Wednesday, 29 January 2014

Festival First Timer



As a parent, you need to adapt quickly as your teenager transforms into a young adult who wants to stay out late and party.  They may have saved up the £200 or so required to experience a big summer music festival, such as Reading Festival (attended by 90,000 people).   For some kids, a summer festival has become a rite of passage after their GCSEs.  The group I drove to Reading were one school year older, possibly a better age to appreciate the whole experience.

Here are a few tips following Reading 2013 in mother/son Q & A format
:

Budget/spending money
This depends massively on how you choose to live.  Some people lived on next to nothing, taking everything they needed with them, another friend of mine was there with his dad who had paid for a comfortable hotel in Reading town centre every night.  Having only been to one festival, I couldn't confidently recommend exactly how much to bring.  I ate a couple of cereal bars for breakfast each day and bought the rest of my food and drink from stalls at the festival.  I spent £110 over four days, some of which I made by charging friends who were arriving a day later than me £5 each to take in their tents and put them up.  It cost £2 to withdraw cash from a cash point at the festival, a rip-off, but I did this as I didn't want to carry too much cash around with me.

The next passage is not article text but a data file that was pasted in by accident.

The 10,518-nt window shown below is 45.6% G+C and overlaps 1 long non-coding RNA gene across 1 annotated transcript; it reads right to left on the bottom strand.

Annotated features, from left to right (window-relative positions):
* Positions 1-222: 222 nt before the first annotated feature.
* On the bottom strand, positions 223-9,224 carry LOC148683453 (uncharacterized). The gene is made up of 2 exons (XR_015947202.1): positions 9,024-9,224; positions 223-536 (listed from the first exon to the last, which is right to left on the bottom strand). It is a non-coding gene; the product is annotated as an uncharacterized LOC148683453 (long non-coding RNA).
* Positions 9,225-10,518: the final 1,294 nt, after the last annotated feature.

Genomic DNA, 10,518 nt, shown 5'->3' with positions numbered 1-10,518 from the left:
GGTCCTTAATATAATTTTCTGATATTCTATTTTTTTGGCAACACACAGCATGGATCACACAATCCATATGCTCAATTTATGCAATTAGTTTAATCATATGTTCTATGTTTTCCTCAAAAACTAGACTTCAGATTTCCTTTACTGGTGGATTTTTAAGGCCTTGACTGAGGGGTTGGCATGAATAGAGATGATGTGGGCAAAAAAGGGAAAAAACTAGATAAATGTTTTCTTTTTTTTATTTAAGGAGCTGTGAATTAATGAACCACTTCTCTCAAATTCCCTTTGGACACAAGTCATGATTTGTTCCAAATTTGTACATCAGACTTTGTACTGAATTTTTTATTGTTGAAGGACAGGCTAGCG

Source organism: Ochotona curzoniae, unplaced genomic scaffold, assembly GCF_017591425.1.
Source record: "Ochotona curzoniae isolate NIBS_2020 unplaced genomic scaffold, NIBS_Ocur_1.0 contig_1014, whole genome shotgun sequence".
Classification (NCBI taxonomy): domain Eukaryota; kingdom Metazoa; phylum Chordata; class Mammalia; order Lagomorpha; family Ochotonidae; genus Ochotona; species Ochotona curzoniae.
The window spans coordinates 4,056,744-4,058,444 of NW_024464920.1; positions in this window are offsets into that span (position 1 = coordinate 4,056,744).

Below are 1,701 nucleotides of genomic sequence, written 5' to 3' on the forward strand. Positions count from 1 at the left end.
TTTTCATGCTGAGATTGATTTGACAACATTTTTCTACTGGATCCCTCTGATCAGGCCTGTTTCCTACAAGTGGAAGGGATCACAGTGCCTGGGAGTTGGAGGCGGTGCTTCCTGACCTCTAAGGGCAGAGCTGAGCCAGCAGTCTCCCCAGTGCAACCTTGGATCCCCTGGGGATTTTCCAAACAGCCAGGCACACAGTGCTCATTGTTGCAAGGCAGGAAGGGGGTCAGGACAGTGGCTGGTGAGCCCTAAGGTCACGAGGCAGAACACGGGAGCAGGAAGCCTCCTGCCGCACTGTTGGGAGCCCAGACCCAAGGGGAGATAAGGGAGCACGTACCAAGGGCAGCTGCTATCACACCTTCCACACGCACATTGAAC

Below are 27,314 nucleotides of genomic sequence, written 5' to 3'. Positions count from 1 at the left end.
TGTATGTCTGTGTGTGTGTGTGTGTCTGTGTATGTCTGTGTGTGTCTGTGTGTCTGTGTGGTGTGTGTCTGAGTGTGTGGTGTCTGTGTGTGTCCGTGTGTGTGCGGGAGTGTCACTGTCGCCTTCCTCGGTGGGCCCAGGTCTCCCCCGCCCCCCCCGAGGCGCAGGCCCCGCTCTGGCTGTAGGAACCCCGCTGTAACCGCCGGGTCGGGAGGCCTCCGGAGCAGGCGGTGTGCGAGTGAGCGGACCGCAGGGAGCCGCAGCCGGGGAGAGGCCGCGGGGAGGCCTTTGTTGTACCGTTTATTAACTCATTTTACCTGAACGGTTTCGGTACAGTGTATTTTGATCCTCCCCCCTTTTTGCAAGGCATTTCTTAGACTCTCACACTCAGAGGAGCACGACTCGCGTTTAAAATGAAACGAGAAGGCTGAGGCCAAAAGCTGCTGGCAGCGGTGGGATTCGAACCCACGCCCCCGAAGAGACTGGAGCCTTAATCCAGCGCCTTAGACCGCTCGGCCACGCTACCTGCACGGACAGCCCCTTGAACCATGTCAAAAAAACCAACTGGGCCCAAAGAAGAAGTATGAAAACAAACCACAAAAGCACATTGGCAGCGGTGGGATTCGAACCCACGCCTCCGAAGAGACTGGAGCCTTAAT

Tent
I bought a tent from Tesco for £12.50.  The £8.50 tents had all sold out.  The advice I would give is to practice putting it up at home a couple of times.  Imagine putting up your tent in a howling gale and pouring rain.  Happily for me, the sun shone on the day.


Phone
Take a cheap pay as you go phone and back-up battery.  Several of my friends lost expensive phones at the festival.

Clothes
Don't underestimate your wellies, even if the weather is perfect as you leave home.  Expect the worst and be prepared for it.  I persuaded my brother to lend me one of his white T-shirts, which has never been the same since.

Food
Again, it's up to you and your budget, as well as space when packing.  Do bear in mind that the price of food and drink at festivals is extortionate and not always great quality.  I ate a Mexican meal that went straight through me.  A few of my friends walked to a nearby all day breakfast cafĂ© for a luxury sit down meal and the novelty of a clean toilet.

Toilets
They lived up to their reputation.  I did consider taking the emergency pack of Imodium my mum gave me before the festival to avoid going.

Bin liners and baby wipes
Bin liners help to keep your living space cleaner and more organised.  You can imagine what the baby wipes are for.

Sleep
I like my sleep, but didn't get much at Reading.  4am was the average bed time.  For four days I felt as if I was living in a foreign country with its own time zone.  The time zone was determined by noise and the quietest hours were probably between 5am and 6am.  Most of us came back with festival flu and took a few days to recover.

What were the best bits?
For me, seeing some of my favourite artists (Green Day and Eminem); also some hilarious people watching.  Of course you will come home with many a tale to tell your jealous friends and perhaps jealous parents.


What were the worst bits?
The toilets, but they're part of the experience.